knocked on the door of Nuckles store and when the proprietor opened the door a little and
advised them to get out of town Smith shot him in the leg. Then the shooting became general.
It was a regular battle. The men with rifles barricaded in the store opened up and swept the
streets. Seventeen men were killed in the mob and as many more were wounded, some of
whom died. Some people called it a massacre, but it had a good effect and just as in the case of
the "Vigilantes" in Montana there was an end to the rough stuff on the Union Pacific.
The graves of those killed in the Beartown fight, are still to be seen on the south side of the
Union Pacific track just east of Hilliard Station."
An Enduring Legacy An Enduring Legacy: Volume Eleven Dup Camps in States Other Than Utah (Part One)
Piedmont, Uinta County, Wyoming
The Charles Guilds joined the Byrnes in 1866. Mrs. Byrne and Mrs. Guild were sisters. As the transcontinental railroad moved into western Wyoming, a
wood and water station was needed, and it was found that a spot approximately five miles west of the Muddy station was ideal, being situated in the direct
line of the track. Moses Byrne was asked to run the station. It was thought at first that they would call it Byrne, but it was later decided that the name
might be confusing, since there was a station called Bryan west of Green River. Mrs. Byrne and Mrs. Guild had come from Torino, Piemonte, Italy. The
word piedmont means "valley or plain at the foot of a mountain," which fit this area at the base of the Aspen Mountain perfectly, and so that name was
chosen for the station.
Piedmont, a typical tent camp for the railroad, probably at this time knew its greatest population; yet there is evidence of only approximately twenty homes.
The tent town served as a base camp for the graders who were constructing a roadbed up the steep side of the mountain to the summit called Aspen Station.
The route for the railroad had many sharp curves, including a full horseshoe bend. By 1868, the railroad crew arrived to lay track on the prepared roadbed.
It was soon realized that helper engines would be needed on the eight-mile grade. Wells that were dug provided plentiful water. Sidings, an engine shed, and
a water tank were constructed, and Piedmont became a wood and water refueling station for helper engines.
Piedmont was in Shoshone territory, but only two incidents of serious trouble occurred. One happened when the Byrnes were still at the station on the
Muddy. A small hunting party of Sioux rode in and kidnapped the Byrnes' two-year-old son, Ed, who was out playing. Chief Washakie heard of this, and one
summer, two years later, he rode in with the child, now four years old. He never would tell how or where he got the child. When Mrs. Byrne had another boy
after this incident they named him Washakie.
The other Indian incident in Piedmont happened much later. The Indians had traded at the store owned by Charles Guild. One night they went to the Guild
home looking for fire-water. They said they would burn the place down if they didn't get some. Charles was away at the time, and while Mrs. Guild
pretended to be looking for what they demanded, she sent her son James to the Byrne home for help. The men arrived and no harm was done.
When Chief Washakie heard of this, he came to Mrs. Guild to get the names of the offenders. She knew who they were, but wouldn't tell, for she knew of
the punishment the Indians would receive. To repay the Guilds for their trouble, Chief Washakie had his squaw make a pair of beaded slippers for Mr.
Guild and a purse for Mrs. Guild.
The logging industry, as a commercial venture, became well established in Piedmont. Moses Byrne constructed four charcoal kilns. Charcoal, the hottest
fuel known at that time, was shipped to Utah and Colorado.
Men were needed to run the helper engines, so more families moved in. There were also homesteaders arriving at that time. The Guilds opened a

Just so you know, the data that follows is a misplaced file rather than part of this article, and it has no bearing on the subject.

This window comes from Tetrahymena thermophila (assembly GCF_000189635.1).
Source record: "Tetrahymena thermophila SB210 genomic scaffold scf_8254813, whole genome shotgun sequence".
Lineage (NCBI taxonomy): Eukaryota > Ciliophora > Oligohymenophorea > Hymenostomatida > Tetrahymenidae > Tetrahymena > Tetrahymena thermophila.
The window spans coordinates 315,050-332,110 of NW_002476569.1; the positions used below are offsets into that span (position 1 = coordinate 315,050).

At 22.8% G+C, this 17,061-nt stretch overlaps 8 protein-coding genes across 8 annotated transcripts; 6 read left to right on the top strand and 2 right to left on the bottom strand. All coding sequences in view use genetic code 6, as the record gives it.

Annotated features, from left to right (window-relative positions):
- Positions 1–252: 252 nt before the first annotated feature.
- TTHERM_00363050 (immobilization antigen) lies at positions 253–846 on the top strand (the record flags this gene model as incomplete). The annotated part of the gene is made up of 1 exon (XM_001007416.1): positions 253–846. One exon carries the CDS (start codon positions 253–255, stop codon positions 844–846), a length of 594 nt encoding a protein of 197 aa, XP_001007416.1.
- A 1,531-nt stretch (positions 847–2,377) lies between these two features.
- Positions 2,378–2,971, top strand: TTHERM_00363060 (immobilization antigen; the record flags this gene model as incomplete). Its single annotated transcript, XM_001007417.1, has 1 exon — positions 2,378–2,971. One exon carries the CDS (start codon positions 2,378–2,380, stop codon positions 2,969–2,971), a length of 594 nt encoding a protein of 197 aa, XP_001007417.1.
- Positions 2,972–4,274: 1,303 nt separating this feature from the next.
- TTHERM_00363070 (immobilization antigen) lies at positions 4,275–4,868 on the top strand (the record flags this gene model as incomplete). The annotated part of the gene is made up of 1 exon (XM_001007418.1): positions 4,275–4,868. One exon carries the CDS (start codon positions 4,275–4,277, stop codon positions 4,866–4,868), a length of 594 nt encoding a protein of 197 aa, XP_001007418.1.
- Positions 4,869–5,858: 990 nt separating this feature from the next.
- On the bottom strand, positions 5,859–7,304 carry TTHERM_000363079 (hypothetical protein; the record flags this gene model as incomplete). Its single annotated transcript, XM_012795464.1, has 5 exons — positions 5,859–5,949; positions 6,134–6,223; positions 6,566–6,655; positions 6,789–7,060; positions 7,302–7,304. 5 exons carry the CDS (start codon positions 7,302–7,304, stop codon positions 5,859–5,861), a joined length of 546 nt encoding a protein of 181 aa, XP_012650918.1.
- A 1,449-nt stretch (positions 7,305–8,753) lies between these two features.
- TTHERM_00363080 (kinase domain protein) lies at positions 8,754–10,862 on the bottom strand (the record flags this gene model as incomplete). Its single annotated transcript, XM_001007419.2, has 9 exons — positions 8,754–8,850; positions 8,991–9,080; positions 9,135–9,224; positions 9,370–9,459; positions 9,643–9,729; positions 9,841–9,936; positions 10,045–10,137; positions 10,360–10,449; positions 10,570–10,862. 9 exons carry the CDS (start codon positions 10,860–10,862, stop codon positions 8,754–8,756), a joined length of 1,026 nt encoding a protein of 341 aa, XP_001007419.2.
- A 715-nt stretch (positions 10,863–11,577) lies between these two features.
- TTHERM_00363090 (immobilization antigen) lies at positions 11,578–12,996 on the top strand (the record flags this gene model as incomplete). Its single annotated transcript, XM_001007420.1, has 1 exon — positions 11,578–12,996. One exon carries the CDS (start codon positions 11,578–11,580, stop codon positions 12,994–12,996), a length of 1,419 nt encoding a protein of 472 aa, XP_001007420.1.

mercantile establishment, and the town boasted four saloons. Piedmont became a business center and contributed to the rich lore of the West.
On May 5, 1869, the Central Pacific crossed Promontory Point in Utah and stopped just a few feet short of the Union Pacific tracks. The north side of the
rails were joined, but those on the south side were left for the driving of the golden spike. On May 7, Promontory was overflowing with discharged workers;
tent saloons were stocked, and the women arrived. A special train from Sacramento had arrived with all the dignitaries of the Central Pacific Railroad.
Things weren't going quite so well on the Union Pacific train. In Piedmont, there were three hundred graders and tie cutters who had been discharged but
not paid. The story was circulated that the financing of the railroad had collapsed and that, upon completion of the railroad, the Union Pacific would receive
a government subsidy. This would bankrupt the grading and tie contractors.
They enlisted the aid of a telegrapher to let them know of the arrival of the special train in Piedmont. There the train met an obstacle of ties on the track,
and by the time the ties were cleared off, the special car carrying the financial wizard and the Union Pacific vice president was side railed, leaving the rest of
the train to go on. A telegram was finally sent by the detained men that resulted in two hundred thousand dollars being sent to give the workers their back
pay. Another telegraph was sent to Promontory with the message that the dignitaries would not arrive there until May 10. When the money arrived at
Piedmont, the train car was re-coupled and sent on its way. The golden spike was driven on Monday, May 10, 1869,
It is reported that a Salt Lake banker sent a telegram to Fort Bridger for troops to go into Piedmont, but a telegrapher took the message off and no
troopers were sent.
Robert Fulton, a telegrapher in Rawlins, Wyoming, in 1869, established the date of the hijacking as being May 7. Some historians disagree on the date, but
in any case newspaper accounts of the holdup brought temporary fame to Piedmont.
About 1910, the Union Pacific Railroad began digging the Aspen tunnel through Aspen mountain. The completion of the tunnel—approximately one and
one-half miles long—resulted in the elimination of the steep, winding grade from Piedmont to Aspen Station. The railroad was rerouted from LeRoy to the
tunnel, missing Piedmont by several miles. Piedmont was stranded, and its demise began.
One of the Pony Express stations that served southwestern Wyoming was twelve miles west of Fort Bridger on the Big Muddy River. The station was built
and run by Moses Byrne. The Pony Express ran from April 3, 1860, to October 24, 1861, when it went bankrupt at the coming of the telegraph. The station
on the Muddy then became an overland stage station. View full context
General John S. Casement and His Outfit (1867-8). Photo by Andrew J.
Baker and Johnston - National
Anthropological Archives
James Robert Lindsay Crew. James is bottom left